Developed from the historic Genesee Building that dates to 1922, the 16-story hotel opened in 1984 on 1.8 acres, and was fully renovated in 2008-2009. It includes more than 27,000 square feet of function space with 10 meeting rooms, three dining options, a fitness center and spa, an indoor swimming pool, a full-service business center and a gift shop and newsstand.



Hyatt Regency

A guest walks through the lobby of the Hyatt Regency Buffalo, where disruption from the Covid-19 coronavirus pandemic has resulted in a dramatic loss of bookings, Friday, March 13, 2020.


Derek Gee



But it was also fairly unique among Hyatt properties nationwide, because while Snyder owned the building and effectively the hotel, it was operated completely by Hyatt Hotels Corp. under a rare management agreement that dated back to its founding. And Hyatt had longed for years to get out of that costly relationship, preferring to franchise its brand instead.

When the coronavirus pandemic hit the United States early this year, it laid bare the underlying tensions, as the precipitous drop in both leisure and business travel sapped hotels’ revenues and devastated their bottom lines. Hyatt and Snyder privately fought over funding the losses, with Hyatt demanding that Snyder cough up $2 million in working capital in April, plus additional infusions as needed, while Snyder said it wasn’t obligated to do so under the agreement, especially since the hotel was closed.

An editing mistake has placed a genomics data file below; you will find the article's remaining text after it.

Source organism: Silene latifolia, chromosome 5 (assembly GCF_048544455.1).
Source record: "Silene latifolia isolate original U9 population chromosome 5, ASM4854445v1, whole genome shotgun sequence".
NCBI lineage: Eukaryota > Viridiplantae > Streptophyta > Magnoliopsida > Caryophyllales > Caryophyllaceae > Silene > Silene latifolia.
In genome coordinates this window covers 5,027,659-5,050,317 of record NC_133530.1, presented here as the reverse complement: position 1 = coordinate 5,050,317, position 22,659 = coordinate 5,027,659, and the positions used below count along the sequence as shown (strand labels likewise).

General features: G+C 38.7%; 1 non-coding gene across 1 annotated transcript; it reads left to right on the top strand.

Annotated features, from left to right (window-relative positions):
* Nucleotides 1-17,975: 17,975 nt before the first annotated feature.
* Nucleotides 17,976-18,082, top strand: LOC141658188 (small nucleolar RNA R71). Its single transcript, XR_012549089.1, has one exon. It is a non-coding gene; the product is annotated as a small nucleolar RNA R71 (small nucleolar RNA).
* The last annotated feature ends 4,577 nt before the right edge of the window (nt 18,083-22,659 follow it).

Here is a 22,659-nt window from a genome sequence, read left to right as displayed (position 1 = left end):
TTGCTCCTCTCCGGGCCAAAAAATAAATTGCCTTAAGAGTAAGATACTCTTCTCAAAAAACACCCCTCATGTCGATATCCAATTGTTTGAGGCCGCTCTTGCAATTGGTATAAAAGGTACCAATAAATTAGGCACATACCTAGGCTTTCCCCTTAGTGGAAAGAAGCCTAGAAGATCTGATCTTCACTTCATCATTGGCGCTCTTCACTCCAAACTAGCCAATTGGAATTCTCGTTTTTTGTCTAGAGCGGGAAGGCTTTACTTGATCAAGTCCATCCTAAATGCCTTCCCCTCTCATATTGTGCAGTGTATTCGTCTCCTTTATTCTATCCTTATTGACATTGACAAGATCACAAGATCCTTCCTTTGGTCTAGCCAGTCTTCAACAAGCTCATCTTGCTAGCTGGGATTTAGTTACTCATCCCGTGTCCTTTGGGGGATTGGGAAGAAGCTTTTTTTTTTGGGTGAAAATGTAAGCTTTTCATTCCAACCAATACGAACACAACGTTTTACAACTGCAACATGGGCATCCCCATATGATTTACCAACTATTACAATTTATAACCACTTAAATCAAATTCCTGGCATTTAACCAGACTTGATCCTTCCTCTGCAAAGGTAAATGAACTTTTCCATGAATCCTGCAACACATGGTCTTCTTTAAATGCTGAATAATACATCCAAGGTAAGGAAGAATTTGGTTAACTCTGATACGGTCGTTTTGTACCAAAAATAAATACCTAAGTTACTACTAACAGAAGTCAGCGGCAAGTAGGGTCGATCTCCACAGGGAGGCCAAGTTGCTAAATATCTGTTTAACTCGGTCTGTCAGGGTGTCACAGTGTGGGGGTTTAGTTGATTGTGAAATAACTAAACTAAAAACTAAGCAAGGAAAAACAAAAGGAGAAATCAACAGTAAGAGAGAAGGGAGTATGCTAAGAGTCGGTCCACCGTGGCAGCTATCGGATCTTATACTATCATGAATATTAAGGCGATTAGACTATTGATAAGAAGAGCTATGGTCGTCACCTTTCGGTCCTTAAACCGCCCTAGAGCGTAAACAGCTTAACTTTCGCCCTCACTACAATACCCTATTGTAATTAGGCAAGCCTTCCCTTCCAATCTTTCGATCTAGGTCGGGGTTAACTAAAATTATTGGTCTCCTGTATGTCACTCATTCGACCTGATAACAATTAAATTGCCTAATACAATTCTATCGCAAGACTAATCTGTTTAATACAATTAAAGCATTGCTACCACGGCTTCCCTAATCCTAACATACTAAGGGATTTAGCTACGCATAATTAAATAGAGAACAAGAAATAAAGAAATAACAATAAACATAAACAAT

Hyatt finally pulled the plug in May, announcing that it would terminate the agreement and affiliation and lay off the hotel’s staff. Snyder sued, and obtained first a temporary restraining order and then a preliminary injunction to block Hyatt’s move. But the court also agreed that the burden wasn’t all Hyatt’s, and required Snyder to deposit $1 million into the hotel’s operating account and post an $843,000 bond for future costs. When Snyder failed to do so, the injunction was lifted.

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